- Andre Lamartin
Scales of Justice
Justice is the righteous treatment of human beings, the fair adjudication of disputes and the lawful judgment of alleged offenders in accordance to equitable universal standards set by democratically elected governments. Nowhere have I seen this concept applied to the level of perfection demanded by Justice. In many cases, authoritarianism nullifies it completely. In other cases, the simulacrum of democratic governance conceals disparities so great that justice becomes just another good bought and sold in the marketplace. Such is the fallibility of human justice that it sometimes becomes an oxymoron. This is the lesson a child taught a man.
As a child, a relative took me to a fast food restaurant that served the biggest hot dogs in town. Our dinner was interrupted when a homeless child stopped by our table asking for food. The unforgiving life of the streets had emaciated his body, mind and soul. His eyes projected a downcast desolation that no child should ever know. A life scarred by an abomination that corroded his very soul. A disillusioned child is a broken man forever longing for a home, searching for a safe place where he can finally grow young. The child before me had already grown old. My smiles were his tears, my joys were not his own.
My relative commanded me not to share my food. The child´s family brought him there to elicit pity nearly nude. Tomorrow he would beg again, never once attending school. To encourage this kind of behavior was to perpetuate the never-ending cycle of abject poverty. One that could not be resolved with donations. My heart told me to share. The law told me not to spare. I settled the dispute giving him a small portion. This solution satisfied no one. The child´s hunger was unabated, my conscience remained heavy, and my relative angry at the disobedience. What became of this child I know not. But this was a moment I never forgot. Some are born to sweet delight. Some are born to endless night. This I learned not from William Blake. This I learned that awakening night.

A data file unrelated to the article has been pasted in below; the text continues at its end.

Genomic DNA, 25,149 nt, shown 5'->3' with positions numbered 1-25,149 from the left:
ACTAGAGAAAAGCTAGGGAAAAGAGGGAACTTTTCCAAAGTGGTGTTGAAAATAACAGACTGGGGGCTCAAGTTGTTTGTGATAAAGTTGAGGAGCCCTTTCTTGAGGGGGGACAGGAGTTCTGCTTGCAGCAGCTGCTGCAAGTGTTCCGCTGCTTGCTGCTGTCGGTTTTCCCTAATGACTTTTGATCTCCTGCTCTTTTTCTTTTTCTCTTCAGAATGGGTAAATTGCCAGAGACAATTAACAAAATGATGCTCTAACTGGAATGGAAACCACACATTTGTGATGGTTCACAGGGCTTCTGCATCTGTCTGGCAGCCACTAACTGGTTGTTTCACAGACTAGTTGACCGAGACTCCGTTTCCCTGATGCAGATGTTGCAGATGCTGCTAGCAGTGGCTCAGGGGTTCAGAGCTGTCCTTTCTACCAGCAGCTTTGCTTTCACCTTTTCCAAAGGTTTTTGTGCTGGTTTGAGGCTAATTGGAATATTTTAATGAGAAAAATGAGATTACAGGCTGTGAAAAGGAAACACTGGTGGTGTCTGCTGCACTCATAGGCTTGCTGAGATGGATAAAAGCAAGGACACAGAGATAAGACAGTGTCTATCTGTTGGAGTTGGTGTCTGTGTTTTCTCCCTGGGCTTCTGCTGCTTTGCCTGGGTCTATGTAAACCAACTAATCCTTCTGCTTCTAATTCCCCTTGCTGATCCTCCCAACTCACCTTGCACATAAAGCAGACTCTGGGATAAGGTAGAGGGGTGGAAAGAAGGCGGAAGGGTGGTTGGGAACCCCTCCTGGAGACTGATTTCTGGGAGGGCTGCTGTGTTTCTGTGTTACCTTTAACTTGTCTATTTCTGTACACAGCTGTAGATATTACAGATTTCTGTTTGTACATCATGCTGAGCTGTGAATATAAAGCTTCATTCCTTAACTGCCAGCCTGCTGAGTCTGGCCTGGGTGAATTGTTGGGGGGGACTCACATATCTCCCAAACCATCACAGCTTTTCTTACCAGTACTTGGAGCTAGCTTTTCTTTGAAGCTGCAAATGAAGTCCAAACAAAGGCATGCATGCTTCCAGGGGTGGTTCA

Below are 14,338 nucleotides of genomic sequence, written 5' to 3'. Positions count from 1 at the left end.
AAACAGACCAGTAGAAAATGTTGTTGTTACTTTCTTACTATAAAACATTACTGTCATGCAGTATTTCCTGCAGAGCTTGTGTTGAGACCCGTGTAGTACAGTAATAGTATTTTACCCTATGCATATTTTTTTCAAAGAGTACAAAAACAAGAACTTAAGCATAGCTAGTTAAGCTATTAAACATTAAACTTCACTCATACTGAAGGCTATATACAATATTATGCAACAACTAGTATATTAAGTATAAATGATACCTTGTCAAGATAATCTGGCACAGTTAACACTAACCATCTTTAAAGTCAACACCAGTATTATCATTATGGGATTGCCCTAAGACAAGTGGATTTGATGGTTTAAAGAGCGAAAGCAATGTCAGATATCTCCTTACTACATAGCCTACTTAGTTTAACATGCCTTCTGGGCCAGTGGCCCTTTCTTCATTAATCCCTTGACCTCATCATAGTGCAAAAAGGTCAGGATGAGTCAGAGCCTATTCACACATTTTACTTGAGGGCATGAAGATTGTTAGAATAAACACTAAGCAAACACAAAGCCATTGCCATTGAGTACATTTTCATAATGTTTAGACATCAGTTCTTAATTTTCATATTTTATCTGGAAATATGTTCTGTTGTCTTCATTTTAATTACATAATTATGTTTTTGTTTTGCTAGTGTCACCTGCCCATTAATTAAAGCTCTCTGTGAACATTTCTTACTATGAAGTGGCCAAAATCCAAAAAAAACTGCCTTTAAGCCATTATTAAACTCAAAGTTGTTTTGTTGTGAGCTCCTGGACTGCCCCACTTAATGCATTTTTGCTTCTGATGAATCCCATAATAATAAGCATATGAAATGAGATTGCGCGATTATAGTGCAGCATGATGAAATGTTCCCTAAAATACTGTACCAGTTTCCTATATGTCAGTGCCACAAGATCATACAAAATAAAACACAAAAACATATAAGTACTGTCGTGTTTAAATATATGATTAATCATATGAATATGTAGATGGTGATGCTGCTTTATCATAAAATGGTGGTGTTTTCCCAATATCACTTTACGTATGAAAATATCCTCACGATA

When law school later taught me the myriad laws that protected the young, this moment came to mind. The man did not hesitate to voice the concerns of the child. Between what the law states, and what reality dictates, there is the abyss of daily Brazilian life. One that engulfs children and adults alike. Black letter laws that rarely see the light of day. Invisible to the naked eye, morose in every way. The violence that rules the streets is but a consequence of this fact. The dreams described in statutes always fade to black, as the ink of daily life becomes a bloodstain left in red.
Justice is not an end, but a means in itself. To bring about the reign of peace that would spare us all from hell. Ending the war of all against all over the same piece of ground, when there is more than enough to go all around. I should have given that child all I had that day. So much more did I have, than he could ever take away. A family, a home, and love to guide me along my way. All he sorely lacked, which I could not replace. A man should always listen to what a child has to say, the language of the heart sometimes fades along the way.